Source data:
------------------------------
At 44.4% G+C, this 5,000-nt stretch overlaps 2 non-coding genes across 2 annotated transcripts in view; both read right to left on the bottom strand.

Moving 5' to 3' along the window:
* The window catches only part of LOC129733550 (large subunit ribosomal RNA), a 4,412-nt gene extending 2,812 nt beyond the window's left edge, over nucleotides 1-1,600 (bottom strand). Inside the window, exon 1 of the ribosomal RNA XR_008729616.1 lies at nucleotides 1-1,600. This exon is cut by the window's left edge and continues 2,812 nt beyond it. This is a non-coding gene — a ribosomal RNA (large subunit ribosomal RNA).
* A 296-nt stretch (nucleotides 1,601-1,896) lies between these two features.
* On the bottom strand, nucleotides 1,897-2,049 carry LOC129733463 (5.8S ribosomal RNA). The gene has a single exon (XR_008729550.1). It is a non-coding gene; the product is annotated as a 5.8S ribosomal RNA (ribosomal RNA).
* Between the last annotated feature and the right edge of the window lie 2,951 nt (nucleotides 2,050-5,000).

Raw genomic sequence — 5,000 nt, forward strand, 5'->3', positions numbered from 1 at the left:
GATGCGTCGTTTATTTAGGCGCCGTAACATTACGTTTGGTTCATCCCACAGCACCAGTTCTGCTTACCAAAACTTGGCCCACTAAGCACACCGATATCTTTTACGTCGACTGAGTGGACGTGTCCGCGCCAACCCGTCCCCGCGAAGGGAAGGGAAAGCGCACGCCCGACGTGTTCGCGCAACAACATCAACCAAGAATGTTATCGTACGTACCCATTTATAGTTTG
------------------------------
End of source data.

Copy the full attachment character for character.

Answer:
At 44.4% G+C, this 5,000-nt stretch overlaps 2 non-coding genes across 2 annotated transcripts in view; both read right to left on the bottom strand.

Moving 5' to 3' along the window:
* The window catches only part of LOC129733550 (large subunit ribosomal RNA), a 4,412-nt gene extending 2,812 nt beyond the window's left edge, over nucleotides 1-1,600 (bottom strand). Inside the window, exon 1 of the ribosomal RNA XR_008729616.1 lies at nucleotides 1-1,600. This exon is cut by the window's left edge and continues 2,812 nt beyond it. This is a non-coding gene — a ribosomal RNA (large subunit ribosomal RNA).
* A 296-nt stretch (nucleotides 1,601-1,896) lies between these two features.
* On the bottom strand, nucleotides 1,897-2,049 carry LOC129733463 (5.8S ribosomal RNA). The gene has a single exon (XR_008729550.1). It is a non-coding gene; the product is annotated as a 5.8S ribosomal RNA (ribosomal RNA).
* Between the last annotated feature and the right edge of the window lie 2,951 nt (nucleotides 2,050-5,000).

Raw genomic sequence — 5,000 nt, forward strand, 5'->3', positions numbered from 1 at the left:
GATGCGTCGTTTATTTAGGCGCCGTAACATTACGTTTGGTTCATCCCACAGCACCAGTTCTGCTTACCAAAACTTGGCCCACTAAGCACACCGATATCTTTTACGTCGACTGAGTGGACGTGTCCGCGCCAACCCGTCCCCGCGAAGGGAAGGGAAAGCGCACGCCCGACGTGTTCGCGCAACAACATCAACCAAGAATGTTATCGTACGTACCCATTTATAGTTTG